In computer science, terminal and nonterminal symbols are the lexical elements used in specifying the production rules that constitute a formal grammar. The terminals and nonterminals of a particular grammar are two disjoint sets.

Terminal symbols Edit

Terminal symbols are literal characters that can appear in the inputs to or outputs from the production rules of a formal grammar and that cannot be broken down into "smaller" units. To be precise, terminal symbols cannot be changed using the rules of the grammar. For example, a grammar that is defined by two rules:

  1. x can become xa
  2. x can become ax

has a as a terminal symbol because no rule exists that would change it to something else. (On the other hand, x has two rules that can change it, so it is nonterminal.) A formal language defined (or generated) by a particular grammar is the set of strings that can be produced by the grammar and that consist only of terminal symbols; nonterminals that do not consist entirely of terminals may not appear in the lexemes that are said to belong to the language.

In the context of syntax analysis, as opposed to the theory of programming languages and compilers, the terms "terminal symbol" and "token" are often treated as synonymous. Quoting the so-called Dragon Book (a standard reference on the latter subject):

In a compiler, the lexical analyzer reads the characters of the source program, groups them into lexically meaningful units called lexemes, and produces as output tokens representing these lexemes. A token consists of two components, a token name and an attribute value. The token names are abstract symbols that are used by the parser for syntax analysis. Often, we shall call these token names terminals, since they appear as terminal symbols in the grammar for a programming language. The attribute value, if present, is a pointer to the symbol table that contains additional information about the token. This additional information is not part of the grammar, so in our discussion of syntax analysis, often we refer to tokens and terminals synonymously. [1]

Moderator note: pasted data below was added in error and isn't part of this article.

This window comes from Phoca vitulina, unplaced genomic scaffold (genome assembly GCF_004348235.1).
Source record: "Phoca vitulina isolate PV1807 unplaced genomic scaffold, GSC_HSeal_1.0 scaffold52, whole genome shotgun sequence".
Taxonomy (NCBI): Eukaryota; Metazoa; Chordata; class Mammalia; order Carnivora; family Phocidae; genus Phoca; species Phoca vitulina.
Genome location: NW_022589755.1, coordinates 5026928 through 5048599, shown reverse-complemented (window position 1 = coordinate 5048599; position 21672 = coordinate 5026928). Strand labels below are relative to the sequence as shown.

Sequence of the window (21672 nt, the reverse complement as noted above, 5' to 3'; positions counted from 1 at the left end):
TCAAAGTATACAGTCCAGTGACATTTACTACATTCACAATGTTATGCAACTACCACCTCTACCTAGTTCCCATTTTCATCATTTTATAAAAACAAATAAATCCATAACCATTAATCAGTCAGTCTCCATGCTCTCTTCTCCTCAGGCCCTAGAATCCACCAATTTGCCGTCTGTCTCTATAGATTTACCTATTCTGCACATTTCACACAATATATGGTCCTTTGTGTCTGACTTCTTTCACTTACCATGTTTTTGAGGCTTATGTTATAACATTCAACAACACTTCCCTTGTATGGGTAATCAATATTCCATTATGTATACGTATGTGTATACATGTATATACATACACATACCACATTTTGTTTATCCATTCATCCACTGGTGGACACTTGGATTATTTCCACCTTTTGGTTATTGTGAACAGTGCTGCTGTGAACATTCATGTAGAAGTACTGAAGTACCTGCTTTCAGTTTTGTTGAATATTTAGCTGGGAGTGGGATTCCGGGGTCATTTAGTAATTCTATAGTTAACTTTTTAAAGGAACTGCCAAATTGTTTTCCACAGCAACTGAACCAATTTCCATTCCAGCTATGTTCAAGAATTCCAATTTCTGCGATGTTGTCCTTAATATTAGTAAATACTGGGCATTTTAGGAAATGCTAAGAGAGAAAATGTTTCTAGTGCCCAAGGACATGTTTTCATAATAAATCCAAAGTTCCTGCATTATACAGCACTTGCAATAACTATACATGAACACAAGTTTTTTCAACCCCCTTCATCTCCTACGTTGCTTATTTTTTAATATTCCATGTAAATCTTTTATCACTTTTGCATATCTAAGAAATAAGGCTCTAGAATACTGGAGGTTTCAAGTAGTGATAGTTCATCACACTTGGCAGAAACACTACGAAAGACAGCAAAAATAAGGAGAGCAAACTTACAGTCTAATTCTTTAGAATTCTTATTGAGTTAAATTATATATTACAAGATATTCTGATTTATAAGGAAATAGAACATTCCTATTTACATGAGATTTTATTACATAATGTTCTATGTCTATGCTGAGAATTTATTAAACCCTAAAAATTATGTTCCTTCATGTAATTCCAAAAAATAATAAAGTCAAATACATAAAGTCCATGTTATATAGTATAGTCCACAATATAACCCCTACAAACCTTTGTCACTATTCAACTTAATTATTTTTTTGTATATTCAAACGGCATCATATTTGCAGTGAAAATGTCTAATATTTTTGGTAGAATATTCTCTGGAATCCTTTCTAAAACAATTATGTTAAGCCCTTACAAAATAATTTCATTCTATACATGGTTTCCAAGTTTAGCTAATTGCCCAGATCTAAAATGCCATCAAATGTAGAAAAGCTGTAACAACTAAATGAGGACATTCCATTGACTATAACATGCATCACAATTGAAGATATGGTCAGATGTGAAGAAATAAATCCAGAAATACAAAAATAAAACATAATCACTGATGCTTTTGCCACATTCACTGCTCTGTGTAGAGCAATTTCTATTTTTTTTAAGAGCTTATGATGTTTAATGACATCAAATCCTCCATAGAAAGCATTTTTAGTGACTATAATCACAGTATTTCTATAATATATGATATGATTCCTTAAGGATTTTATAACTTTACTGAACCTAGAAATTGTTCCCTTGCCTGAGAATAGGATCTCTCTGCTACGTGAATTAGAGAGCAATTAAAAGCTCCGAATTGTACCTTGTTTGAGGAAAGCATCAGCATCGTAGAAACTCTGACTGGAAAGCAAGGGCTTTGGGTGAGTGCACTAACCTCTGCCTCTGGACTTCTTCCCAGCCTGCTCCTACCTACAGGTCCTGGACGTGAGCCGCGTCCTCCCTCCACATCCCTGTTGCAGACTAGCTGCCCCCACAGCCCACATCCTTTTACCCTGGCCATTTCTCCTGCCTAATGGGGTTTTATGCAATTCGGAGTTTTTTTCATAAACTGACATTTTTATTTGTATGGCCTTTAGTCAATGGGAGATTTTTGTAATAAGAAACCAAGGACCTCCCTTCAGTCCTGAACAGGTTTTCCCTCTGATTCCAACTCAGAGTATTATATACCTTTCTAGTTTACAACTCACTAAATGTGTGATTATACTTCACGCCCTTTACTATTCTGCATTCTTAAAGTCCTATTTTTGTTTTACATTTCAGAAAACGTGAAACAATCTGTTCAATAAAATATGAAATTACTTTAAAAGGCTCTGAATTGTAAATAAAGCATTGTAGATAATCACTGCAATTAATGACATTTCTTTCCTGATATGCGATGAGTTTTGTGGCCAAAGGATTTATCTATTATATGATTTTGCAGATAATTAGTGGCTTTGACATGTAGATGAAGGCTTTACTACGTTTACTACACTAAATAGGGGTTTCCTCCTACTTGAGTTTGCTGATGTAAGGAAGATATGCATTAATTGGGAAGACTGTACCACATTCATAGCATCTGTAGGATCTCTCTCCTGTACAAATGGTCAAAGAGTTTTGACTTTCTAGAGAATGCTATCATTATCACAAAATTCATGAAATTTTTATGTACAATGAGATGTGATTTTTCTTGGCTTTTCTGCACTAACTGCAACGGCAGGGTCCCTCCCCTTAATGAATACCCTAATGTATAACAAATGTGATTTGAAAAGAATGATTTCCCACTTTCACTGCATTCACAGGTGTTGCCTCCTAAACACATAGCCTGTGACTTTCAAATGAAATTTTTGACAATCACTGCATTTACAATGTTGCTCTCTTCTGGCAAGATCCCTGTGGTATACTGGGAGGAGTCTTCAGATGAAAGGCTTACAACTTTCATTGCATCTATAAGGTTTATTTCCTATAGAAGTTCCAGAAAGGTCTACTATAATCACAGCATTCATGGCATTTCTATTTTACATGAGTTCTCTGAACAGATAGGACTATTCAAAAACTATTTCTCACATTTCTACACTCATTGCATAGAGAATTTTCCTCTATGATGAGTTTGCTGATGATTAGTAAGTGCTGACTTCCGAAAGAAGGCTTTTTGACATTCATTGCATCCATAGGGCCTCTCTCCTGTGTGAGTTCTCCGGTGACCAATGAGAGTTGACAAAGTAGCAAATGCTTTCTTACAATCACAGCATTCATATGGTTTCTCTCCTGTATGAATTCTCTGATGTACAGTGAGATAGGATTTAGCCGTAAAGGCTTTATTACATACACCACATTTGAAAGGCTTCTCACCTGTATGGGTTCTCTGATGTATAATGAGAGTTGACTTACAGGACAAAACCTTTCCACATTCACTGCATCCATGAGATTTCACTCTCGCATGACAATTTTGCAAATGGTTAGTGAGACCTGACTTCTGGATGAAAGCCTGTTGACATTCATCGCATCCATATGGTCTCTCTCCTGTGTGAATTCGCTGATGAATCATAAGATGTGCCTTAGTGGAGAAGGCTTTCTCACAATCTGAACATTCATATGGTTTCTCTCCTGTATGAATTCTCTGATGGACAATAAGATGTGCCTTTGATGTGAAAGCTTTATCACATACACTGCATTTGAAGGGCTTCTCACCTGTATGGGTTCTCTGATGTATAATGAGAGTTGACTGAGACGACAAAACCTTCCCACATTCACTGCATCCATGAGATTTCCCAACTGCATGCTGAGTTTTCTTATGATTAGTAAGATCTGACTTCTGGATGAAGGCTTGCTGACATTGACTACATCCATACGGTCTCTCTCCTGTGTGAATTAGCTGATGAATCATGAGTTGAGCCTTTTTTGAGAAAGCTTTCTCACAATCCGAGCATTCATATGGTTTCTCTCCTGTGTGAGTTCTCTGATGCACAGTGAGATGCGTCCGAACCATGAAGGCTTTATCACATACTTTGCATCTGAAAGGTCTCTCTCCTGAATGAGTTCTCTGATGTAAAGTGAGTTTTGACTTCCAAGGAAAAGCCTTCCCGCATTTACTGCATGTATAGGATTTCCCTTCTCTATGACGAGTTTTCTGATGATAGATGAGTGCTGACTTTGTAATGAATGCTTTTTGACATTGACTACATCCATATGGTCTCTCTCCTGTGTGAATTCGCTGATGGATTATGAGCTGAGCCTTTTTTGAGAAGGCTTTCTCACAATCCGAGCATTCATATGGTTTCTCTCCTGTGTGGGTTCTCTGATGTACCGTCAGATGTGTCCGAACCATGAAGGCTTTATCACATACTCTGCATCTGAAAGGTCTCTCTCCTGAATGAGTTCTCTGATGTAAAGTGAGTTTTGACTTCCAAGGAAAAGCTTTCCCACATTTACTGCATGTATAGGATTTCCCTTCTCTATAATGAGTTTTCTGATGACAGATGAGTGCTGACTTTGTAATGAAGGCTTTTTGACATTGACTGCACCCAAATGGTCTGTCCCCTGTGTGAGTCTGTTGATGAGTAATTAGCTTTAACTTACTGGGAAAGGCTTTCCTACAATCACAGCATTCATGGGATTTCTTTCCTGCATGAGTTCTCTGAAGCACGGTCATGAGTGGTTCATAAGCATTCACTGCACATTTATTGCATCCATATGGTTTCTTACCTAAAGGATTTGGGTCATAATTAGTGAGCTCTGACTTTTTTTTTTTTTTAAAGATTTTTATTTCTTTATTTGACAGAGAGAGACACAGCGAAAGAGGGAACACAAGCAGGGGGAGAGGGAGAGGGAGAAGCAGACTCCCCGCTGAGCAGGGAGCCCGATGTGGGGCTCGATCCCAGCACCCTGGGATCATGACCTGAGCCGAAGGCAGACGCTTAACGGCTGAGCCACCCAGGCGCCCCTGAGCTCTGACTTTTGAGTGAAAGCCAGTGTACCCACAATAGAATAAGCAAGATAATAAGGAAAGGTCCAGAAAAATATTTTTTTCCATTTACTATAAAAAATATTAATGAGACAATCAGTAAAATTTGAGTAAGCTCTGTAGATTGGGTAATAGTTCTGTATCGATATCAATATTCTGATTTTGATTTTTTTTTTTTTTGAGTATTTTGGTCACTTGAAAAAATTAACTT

Terminal symbols, or just terminals, are the elementary symbols of the language defined by a formal grammar.

Nonterminal symbols Edit

Nonterminal symbols, or just nonterminals, are the symbols which can be replaced; thus there are strings composed of some combination of terminal and nonterminal symbols. They may also be called simply syntactic variables. A formal grammar includes a start symbol, a designated member of the set of nonterminals from which all the strings in the language may be derived by successive applications of the production rules. In fact, the language defined by a grammar is precisely the set of terminal strings that can be so derived.

Context-free grammars are those grammars in which the left-hand side of each production rule consists of only a single nonterminal symbol. This restriction is non-trivial; not all languages can be generated by context-free grammars. Those that can are called context-free languages. These are exactly the languages that can be recognized by a non-deterministic pushdown automaton. Context-free languages are the theoretical basis for the syntax of most programming languages.

Production rules Edit

A grammar is defined by production rules that specify which lexemes may replace which other lexemes; these rules may be used to generate strings, or to parse them. Each such rule has a head, or left-hand side, which consists of the string that may be replaced, and a body, or right-hand side, which consists of a string that may replace it. Rules are often written in the form $ <head \rarr body> $; e.g., the rule z0 → z1 specifies that z0 can be replaced by z1.

In the classic formalization of generative grammars first proposed by Noam Chomsky in the 1950s,[2][3] a grammar G consists of the following components:

  • A finite set $ N $ of nonterminal symbols.
  • A finite set $ \Sigma $ of terminal symbols that is disjoint from $ N $.
  • A finite set $ P $ of production rules, each rule of the form
$ (\Sigma \cup N)^{*} N (\Sigma \cup N)^{*} \rightarrow (\Sigma \cup N)^{*} $
where $ {}^{*} $ is the Kleene star operator and $ \cup $ denotes set union, so $ (\Sigma \cup N)^{*} $ represents zero or more symbols, and $ N $ means one nonterminal symbol. That is, each production rule maps from one string of symbols to another, where the first string contains at least one nonterminal symbol. In the case that the body consists solely of the empty string—i.e., that it contains no symbols at all—it may be denoted with a special notation (often $ \Lambda $, $ e $ or $ \epsilon $) in order to avoid confusion.
  • A distinguished symbol $ S \in N $ that is the start symbol.

A grammar is formally defined as the ordered quadruple $ <N, \Sigma, P, S> $. Such a formal grammar is often called a rewriting system or a phrase structure grammar in the literature.[4][5]

Example Edit

For instance, the following represents an integer (which may be signed) expressed in a variant of Backus–Naur form:

<integer> ::= ['-'] <digit> {<digit>}
<digit> ::= '0' | '1' | '2' | '3' | '4' | '5' | '6' | '7' | '8' | '9'

In this example, the symbols (-,0,1,2,3,4,5,6,7,8,9) are terminal symbols and <digit> and <integer> are nonterminal symbols.

Notes Edit


References Edit

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